A Knoxville man and an Afton, Tenn., man face charges in a vandalism spree that authorities allege stretched from Knoxville to Johnson County.
Johnson City police identified the men as Joseph Dechristina, 22, of Knoxville, and Dakotah Shell, 26, of Afton.
Johnson City officers arrested the men Wednesday. They are each charged with 11 counts of felony reckless endangerment, 15 counts of misdemeanor vandalism and one count of aggravated assault, according to Johnson City police.
The men used ball bearings to damage multiple windows, authorities allege.
On Wednesday afternoon, Johnson City police got numerous calls about damage to business and vehicle windows.
One person was hit in the side with a ball bearing while walking along a Johnson City street, according to police. The victim gave authorities a vehicle description, and a Washington County Sheriff's Office deputy stopped a vehicle in which the two defendants were riding.
"A slingshot was found inside the vehicle with several ball bearings. The sling shot was determined to have been used to cause the damage to several vehicles and businesses throughout the city while the two drove around in the vehicle. Further charges are also pending, following more reports that are still coming in," according to the Johnson City Police Department.
The men are to be arraigned Thursday afternoon in Washington County.
Knoxville police also are investigating a string of vandalisms in recent days that appear related.
Several business owners in North Knoxville reported Wednesday morning finding damage to their windows.
Public Information Officer Darrell DeBusk said at least six businesses were targeted, including several locally owned shops along North Broadway and Central streets.
KPD investigators are interviewing both men in Washington County.
The owners of Harb's Carpet Center on Broadway said this is the third time their windows have been struck since Friday.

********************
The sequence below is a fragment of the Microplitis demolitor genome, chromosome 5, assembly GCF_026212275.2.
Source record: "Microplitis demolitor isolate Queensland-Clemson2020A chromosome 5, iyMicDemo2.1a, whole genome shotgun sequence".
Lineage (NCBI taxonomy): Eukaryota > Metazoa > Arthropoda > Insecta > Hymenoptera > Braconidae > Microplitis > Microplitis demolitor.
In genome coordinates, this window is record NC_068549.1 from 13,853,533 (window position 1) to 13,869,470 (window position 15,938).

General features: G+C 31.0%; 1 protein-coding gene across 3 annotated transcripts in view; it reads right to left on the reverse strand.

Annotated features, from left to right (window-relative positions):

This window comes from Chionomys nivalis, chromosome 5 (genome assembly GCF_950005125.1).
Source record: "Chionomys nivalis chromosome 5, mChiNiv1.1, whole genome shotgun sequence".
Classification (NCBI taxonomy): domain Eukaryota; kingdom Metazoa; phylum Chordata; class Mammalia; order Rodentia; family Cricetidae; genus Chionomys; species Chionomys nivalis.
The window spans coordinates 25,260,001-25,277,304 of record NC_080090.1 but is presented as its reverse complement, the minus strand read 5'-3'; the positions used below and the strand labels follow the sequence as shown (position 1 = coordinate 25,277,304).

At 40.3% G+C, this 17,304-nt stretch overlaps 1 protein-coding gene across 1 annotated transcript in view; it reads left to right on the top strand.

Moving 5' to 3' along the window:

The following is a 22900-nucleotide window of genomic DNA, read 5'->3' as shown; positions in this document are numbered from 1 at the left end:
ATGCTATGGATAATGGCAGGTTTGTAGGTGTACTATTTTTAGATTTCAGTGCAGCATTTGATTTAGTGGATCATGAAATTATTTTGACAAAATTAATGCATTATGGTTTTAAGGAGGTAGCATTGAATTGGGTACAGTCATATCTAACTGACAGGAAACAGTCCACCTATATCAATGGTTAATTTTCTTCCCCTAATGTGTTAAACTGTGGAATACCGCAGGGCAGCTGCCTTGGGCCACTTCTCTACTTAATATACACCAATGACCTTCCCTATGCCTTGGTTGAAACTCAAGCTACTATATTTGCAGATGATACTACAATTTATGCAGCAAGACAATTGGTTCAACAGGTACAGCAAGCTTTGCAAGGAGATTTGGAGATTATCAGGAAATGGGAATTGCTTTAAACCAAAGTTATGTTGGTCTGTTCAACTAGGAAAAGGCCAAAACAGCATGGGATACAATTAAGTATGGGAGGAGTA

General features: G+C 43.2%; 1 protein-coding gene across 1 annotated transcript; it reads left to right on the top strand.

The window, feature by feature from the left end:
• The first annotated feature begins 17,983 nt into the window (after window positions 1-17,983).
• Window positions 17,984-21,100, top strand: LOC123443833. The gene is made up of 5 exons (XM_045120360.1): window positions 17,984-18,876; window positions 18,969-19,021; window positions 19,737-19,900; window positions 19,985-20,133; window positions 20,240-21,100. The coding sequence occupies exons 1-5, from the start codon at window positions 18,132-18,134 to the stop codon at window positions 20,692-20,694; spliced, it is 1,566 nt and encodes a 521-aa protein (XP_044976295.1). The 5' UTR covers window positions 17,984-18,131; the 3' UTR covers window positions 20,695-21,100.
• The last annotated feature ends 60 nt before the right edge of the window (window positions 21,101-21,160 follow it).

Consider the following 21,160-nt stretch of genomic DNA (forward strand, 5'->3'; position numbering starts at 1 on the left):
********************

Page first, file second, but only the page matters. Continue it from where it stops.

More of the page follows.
"We have double panes, so they only took out one pane [on Friday],” said Libby Harb, who owns Harb’s Carpet Center along with her husband. “Then when we came in Monday morning, they'd taken out another window on one of the single panes. And then last night they shot again, which took out the full window."
Harb said someone has repeatedly targeted many of the same locations.
Her husband's grandfather first opened the business on Gay Street in 1926 before relocating to Broadway in the 1940s. With such a rich history on Broadway, Libby says she'd like to stay.
"I get it, we're close to the street and we have big windows, but that doesn't mean we want people to just take advantage and shoot things out," Harb said. "We want to continue to be here."
A specific North Knoxville crime analysis was not immediately available from KPD, but as of Sunday the department had received 97 more property crime reports city-wide compared to the same time last year.
A spokesperson for the department said that is not a statistically significant difference, calling crime rates largely “flat” from last year.
Mohammed Fawaz owns The Juice Box on North Broadway, where vandals have struck windows twice this week.
Fawaz said he initially chose to pay for the repairs out of pocket rather than rely on insurance, but as additional windows suffer damage, he may have to revisit that decision.
“Now having a couple windows, it might be a route to go - but then again, how many claims can you have if this is going to happen on a regular basis?” Fawaz said.
He hopes the recent vandalism won't deter community support in the area.
"It's sad that there's people out like that, but for us we're going to keep doing what we're doing," he said.